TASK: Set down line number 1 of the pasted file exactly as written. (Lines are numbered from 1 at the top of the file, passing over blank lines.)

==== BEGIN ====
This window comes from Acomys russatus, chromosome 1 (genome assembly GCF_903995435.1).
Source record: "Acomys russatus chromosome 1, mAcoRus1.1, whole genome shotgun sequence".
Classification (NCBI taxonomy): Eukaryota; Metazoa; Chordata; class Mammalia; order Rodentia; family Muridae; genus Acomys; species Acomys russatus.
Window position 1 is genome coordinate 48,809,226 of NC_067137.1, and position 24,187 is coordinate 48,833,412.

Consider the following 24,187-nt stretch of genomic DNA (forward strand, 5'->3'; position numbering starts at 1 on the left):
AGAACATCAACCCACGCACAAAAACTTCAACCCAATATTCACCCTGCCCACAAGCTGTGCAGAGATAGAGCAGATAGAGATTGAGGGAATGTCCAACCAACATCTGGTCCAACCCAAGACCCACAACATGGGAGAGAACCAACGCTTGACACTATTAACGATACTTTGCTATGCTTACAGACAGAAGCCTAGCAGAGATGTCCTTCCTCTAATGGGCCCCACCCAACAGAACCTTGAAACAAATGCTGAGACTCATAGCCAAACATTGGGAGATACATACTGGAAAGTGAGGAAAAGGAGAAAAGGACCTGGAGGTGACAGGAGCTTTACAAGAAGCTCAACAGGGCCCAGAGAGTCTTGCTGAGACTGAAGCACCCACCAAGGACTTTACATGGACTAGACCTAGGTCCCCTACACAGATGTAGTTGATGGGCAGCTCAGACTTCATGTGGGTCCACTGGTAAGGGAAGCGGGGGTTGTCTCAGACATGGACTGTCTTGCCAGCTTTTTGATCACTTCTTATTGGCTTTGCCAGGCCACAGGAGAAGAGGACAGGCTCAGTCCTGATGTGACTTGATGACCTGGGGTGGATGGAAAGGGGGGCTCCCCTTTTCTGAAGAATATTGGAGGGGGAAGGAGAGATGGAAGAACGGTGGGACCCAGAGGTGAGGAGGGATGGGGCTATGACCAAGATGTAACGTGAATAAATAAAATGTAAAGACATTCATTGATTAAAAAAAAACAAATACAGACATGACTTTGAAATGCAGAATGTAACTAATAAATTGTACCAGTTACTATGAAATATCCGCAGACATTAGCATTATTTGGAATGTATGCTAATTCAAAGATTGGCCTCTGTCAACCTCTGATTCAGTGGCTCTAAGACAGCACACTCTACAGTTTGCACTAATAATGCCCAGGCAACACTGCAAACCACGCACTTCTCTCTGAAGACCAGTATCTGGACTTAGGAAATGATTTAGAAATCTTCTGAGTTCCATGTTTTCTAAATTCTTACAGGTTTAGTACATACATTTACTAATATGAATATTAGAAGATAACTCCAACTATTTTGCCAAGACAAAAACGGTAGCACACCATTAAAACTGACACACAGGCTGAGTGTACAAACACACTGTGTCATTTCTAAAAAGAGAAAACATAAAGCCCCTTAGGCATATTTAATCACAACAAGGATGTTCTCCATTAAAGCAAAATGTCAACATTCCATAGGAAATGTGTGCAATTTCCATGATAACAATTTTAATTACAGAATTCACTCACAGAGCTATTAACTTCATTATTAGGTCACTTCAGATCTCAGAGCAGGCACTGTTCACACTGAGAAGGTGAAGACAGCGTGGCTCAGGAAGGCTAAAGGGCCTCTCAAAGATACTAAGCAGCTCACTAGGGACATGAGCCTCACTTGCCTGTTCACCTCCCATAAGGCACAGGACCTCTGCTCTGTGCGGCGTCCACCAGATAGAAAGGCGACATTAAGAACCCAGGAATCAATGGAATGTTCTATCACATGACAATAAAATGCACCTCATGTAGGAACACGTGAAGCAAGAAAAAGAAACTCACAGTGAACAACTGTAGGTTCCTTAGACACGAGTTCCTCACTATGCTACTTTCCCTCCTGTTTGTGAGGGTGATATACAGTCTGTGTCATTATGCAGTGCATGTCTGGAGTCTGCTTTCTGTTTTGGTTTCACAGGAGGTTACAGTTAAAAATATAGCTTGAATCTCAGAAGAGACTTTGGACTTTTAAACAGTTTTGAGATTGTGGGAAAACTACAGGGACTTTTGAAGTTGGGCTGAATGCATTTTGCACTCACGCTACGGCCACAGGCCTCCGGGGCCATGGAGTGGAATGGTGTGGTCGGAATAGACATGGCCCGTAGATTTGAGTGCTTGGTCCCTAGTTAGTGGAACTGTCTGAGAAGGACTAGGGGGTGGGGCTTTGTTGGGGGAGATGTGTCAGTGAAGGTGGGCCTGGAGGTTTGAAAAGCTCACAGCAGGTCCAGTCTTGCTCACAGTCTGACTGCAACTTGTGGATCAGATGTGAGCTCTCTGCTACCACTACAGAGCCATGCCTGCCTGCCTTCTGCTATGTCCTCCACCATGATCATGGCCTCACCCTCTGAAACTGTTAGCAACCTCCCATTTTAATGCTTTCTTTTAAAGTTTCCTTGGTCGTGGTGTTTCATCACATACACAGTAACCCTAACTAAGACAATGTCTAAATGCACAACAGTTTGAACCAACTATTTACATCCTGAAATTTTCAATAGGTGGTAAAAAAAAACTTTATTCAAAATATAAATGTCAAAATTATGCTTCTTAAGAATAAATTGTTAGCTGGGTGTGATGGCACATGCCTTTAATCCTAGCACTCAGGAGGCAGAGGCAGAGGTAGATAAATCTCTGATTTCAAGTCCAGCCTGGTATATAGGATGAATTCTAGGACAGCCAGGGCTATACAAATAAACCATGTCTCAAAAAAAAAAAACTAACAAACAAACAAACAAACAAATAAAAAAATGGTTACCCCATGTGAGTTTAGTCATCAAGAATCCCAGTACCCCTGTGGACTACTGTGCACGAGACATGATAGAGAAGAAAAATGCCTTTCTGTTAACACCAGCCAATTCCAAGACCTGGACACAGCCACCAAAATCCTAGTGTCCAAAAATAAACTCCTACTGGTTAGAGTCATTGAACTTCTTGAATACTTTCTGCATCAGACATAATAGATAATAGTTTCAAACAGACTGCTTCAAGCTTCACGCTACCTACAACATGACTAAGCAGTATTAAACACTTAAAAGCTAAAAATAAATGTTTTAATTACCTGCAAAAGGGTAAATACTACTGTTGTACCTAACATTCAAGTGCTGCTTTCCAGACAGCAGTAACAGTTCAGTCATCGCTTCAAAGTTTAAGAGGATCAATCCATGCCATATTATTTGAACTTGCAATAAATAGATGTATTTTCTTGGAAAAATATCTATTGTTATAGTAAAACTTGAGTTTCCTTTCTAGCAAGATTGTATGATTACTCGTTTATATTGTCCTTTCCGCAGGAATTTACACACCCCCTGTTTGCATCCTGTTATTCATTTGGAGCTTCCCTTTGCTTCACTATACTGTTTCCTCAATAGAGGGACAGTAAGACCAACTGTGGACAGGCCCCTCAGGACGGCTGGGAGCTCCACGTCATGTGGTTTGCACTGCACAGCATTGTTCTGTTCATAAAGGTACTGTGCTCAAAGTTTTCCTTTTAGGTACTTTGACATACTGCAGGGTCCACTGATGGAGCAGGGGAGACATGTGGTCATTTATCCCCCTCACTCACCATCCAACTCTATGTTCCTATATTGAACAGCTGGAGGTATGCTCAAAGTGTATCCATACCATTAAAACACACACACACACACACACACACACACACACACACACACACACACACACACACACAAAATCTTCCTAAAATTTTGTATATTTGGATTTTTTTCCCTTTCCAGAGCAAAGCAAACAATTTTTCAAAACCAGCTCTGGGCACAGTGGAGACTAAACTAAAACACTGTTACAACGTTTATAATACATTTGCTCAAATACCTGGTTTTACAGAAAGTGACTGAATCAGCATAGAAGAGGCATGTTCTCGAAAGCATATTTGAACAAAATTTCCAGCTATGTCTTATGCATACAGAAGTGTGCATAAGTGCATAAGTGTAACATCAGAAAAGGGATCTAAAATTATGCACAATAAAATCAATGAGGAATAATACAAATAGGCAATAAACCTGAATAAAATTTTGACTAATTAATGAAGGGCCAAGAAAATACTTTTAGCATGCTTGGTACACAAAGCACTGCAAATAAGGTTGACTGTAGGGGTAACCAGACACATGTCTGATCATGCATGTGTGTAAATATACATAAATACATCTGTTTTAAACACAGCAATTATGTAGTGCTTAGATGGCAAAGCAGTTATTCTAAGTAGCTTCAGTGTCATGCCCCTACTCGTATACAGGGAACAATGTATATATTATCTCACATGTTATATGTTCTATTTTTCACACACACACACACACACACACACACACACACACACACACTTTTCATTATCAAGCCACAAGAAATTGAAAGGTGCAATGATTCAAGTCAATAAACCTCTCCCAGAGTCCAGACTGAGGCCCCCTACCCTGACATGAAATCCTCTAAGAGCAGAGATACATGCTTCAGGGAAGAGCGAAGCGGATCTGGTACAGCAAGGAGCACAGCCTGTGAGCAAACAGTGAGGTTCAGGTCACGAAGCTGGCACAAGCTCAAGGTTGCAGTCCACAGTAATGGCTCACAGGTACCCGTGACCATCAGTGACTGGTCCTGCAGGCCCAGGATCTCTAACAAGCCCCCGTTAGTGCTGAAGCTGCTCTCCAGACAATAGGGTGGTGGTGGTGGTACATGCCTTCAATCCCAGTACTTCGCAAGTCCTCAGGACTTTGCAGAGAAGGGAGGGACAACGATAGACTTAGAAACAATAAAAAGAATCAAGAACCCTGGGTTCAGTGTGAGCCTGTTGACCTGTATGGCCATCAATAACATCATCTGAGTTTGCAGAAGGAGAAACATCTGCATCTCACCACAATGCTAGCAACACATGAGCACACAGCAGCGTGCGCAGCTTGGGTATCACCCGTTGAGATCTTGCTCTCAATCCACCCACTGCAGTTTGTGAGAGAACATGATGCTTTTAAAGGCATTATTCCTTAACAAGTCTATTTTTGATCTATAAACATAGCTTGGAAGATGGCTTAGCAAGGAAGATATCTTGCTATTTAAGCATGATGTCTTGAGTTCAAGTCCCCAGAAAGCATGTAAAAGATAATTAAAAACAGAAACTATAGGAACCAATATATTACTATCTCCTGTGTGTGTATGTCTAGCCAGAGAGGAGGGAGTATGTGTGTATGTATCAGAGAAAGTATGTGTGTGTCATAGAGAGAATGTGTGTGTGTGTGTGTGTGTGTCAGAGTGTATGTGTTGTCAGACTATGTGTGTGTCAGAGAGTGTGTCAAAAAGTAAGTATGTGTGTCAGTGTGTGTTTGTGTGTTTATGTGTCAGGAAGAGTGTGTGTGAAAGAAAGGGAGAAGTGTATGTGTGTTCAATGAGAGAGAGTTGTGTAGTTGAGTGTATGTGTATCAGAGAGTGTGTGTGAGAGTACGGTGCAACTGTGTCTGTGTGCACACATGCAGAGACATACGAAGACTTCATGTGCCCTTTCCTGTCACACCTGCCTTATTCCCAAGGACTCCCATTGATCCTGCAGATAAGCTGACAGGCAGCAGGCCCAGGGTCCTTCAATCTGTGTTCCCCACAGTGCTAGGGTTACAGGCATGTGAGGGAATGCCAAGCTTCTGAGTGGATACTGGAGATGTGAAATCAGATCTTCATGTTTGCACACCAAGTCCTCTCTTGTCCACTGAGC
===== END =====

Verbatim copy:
This window comes from Acomys russatus, chromosome 1 (genome assembly GCF_903995435.1).